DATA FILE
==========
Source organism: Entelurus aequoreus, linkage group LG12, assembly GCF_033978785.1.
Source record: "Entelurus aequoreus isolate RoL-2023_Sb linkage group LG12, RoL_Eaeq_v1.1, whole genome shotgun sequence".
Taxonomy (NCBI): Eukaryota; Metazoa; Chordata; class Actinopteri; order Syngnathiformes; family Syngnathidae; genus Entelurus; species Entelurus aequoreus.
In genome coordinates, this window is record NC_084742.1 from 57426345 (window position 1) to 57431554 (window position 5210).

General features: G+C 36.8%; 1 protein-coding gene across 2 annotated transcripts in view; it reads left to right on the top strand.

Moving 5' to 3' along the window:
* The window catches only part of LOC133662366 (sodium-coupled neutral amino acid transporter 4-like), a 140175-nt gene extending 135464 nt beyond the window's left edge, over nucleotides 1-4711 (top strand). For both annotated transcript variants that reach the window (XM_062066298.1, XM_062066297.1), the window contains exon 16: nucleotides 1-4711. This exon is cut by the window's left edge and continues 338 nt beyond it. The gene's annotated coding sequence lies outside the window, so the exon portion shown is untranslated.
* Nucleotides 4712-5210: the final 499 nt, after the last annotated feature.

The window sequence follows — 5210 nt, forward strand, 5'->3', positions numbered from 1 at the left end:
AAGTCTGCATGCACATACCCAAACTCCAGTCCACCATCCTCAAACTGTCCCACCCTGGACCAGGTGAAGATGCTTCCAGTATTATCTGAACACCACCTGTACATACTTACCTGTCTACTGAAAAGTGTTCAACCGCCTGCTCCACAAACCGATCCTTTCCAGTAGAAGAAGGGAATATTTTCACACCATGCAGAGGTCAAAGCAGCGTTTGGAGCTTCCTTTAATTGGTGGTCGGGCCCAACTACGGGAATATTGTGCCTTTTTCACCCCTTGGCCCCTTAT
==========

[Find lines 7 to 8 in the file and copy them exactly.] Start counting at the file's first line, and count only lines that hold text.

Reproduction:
* The window catches only part of LOC133662366 (sodium-coupled neutral amino acid transporter 4-like), a 140175-nt gene extending 135464 nt beyond the window's left edge, over nucleotides 1-4711 (top strand). For both annotated transcript variants that reach the window (XM_062066298.1, XM_062066297.1), the window contains exon 16: nucleotides 1-4711. This exon is cut by the window's left edge and continues 338 nt beyond it. The gene's annotated coding sequence lies outside the window, so the exon portion shown is untranslated.
* Nucleotides 4712-5210: the final 499 nt, after the last annotated feature.